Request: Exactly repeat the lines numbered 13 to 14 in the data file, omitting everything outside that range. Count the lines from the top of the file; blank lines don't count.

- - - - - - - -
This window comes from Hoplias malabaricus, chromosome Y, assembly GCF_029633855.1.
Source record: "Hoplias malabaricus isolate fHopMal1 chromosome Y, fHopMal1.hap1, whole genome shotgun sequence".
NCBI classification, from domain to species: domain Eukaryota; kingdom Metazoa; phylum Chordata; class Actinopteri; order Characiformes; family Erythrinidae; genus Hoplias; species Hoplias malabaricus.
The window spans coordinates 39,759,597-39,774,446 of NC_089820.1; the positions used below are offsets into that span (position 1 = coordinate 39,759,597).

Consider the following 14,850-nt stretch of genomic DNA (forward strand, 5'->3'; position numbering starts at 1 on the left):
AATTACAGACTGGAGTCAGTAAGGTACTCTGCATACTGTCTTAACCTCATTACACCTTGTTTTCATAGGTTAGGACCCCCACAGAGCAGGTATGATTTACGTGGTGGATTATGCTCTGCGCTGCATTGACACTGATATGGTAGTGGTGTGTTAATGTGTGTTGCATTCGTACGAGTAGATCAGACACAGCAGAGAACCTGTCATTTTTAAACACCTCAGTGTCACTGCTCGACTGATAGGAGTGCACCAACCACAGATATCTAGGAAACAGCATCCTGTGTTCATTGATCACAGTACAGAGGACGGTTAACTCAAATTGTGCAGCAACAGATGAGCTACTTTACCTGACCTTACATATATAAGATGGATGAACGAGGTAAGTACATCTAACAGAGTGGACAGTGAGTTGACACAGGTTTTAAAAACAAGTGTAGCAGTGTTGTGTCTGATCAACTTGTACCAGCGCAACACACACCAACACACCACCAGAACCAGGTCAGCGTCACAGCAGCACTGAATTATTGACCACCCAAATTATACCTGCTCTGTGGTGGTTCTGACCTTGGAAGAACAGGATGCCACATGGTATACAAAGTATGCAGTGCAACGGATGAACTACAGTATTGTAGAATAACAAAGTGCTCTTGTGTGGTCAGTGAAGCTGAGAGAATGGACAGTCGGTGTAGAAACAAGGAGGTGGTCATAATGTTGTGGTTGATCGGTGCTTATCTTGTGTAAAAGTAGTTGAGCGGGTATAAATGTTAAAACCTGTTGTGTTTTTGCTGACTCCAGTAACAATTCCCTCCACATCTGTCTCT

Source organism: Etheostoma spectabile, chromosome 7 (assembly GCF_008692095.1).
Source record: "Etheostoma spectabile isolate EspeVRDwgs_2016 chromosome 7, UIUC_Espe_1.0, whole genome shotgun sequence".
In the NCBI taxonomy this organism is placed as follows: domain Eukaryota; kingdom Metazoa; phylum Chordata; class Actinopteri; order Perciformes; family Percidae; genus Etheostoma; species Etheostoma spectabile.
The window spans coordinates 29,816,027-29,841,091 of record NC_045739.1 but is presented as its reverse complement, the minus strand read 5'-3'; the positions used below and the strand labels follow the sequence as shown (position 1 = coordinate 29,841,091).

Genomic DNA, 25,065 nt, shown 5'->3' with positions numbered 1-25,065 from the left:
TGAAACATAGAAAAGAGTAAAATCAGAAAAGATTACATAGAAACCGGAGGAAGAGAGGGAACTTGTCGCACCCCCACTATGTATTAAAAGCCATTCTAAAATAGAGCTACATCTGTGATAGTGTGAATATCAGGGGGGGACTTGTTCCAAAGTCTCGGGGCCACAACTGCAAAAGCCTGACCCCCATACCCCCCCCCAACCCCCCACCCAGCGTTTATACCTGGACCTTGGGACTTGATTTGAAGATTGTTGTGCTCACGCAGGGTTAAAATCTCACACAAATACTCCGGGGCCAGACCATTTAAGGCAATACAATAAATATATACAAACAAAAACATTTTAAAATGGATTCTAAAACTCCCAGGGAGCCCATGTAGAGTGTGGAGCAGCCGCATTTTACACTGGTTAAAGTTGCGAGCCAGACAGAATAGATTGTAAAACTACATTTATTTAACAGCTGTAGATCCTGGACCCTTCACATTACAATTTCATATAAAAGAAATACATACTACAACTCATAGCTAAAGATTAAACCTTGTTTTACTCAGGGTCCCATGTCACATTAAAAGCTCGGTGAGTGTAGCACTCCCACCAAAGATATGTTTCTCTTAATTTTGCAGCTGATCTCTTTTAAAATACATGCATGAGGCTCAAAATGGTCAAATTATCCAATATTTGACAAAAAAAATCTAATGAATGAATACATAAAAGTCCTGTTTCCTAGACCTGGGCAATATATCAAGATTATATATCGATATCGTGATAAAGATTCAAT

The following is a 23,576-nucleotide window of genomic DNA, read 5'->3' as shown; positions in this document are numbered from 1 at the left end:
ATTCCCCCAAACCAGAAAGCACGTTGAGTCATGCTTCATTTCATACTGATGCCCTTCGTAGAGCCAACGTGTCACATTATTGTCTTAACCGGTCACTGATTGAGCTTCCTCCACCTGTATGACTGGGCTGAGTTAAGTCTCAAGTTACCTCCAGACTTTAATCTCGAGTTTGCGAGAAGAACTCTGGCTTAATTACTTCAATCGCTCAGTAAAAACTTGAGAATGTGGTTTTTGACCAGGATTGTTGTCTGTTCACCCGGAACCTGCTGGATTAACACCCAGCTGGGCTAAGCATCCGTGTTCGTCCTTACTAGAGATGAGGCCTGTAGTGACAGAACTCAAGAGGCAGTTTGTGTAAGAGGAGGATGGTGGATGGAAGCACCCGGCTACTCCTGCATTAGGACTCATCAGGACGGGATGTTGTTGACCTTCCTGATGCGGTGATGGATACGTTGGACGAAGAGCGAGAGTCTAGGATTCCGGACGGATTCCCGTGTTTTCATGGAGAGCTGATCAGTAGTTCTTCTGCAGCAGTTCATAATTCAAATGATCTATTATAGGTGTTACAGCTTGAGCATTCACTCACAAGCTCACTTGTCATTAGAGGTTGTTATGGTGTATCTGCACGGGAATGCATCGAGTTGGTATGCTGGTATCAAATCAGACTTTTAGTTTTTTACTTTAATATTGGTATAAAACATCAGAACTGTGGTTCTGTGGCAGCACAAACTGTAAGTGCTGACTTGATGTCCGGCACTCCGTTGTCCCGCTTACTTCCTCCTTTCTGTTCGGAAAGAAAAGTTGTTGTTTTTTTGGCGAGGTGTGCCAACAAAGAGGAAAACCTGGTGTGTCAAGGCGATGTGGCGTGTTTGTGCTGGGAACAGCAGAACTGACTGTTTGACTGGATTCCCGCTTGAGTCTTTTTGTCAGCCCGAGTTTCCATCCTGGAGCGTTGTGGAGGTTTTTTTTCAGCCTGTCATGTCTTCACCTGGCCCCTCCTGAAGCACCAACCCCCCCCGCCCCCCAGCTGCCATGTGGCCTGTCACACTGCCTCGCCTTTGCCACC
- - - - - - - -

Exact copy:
The following is a 23,576-nucleotide window of genomic DNA, read 5'->3' as shown; positions in this document are numbered from 1 at the left end:
ATTCCCCCAAACCAGAAAGCACGTTGAGTCATGCTTCATTTCATACTGATGCCCTTCGTAGAGCCAACGTGTCACATTATTGTCTTAACCGGTCACTGATTGAGCTTCCTCCACCTGTATGACTGGGCTGAGTTAAGTCTCAAGTTACCTCCAGACTTTAATCTCGAGTTTGCGAGAAGAACTCTGGCTTAATTACTTCAATCGCTCAGTAAAAACTTGAGAATGTGGTTTTTGACCAGGATTGTTGTCTGTTCACCCGGAACCTGCTGGATTAACACCCAGCTGGGCTAAGCATCCGTGTTCGTCCTTACTAGAGATGAGGCCTGTAGTGACAGAACTCAAGAGGCAGTTTGTGTAAGAGGAGGATGGTGGATGGAAGCACCCGGCTACTCCTGCATTAGGACTCATCAGGACGGGATGTTGTTGACCTTCCTGATGCGGTGATGGATACGTTGGACGAAGAGCGAGAGTCTAGGATTCCGGACGGATTCCCGTGTTTTCATGGAGAGCTGATCAGTAGTTCTTCTGCAGCAGTTCATAATTCAAATGATCTATTATAGGTGTTACAGCTTGAGCATTCACTCACAAGCTCACTTGTCATTAGAGGTTGTTATGGTGTATCTGCACGGGAATGCATCGAGTTGGTATGCTGGTATCAAATCAGACTTTTAGTTTTTTACTTTAATATTGGTATAAAACATCAGAACTGTGGTTCTGTGGCAGCACAAACTGTAAGTGCTGACTTGATGTCCGGCACTCCGTTGTCCCGCTTACTTCCTCCTTTCTGTTCGGAAAGAAAAGTTGTTGTTTTTTTGGCGAGGTGTGCCAACAAAGAGGAAAACCTGGTGTGTCAAGGCGATGTGGCGTGTTTGTGCTGGGAACAGCAGAACTGACTGTTTGACTGGATTCCCGCTTGAGTCTTTTTGTCAGCCCGAGTTTCCATCCTGGAGCGTTGTGGAGGTTTTTTTTCAGCCTGTCATGTCTTCACCTGGCCCCTCCTGAAGCACCAACCCCCCCCGCCCCCCAGCTGCCATGTGGCCTGTCACACTGCCTCGCCTTTGCCACC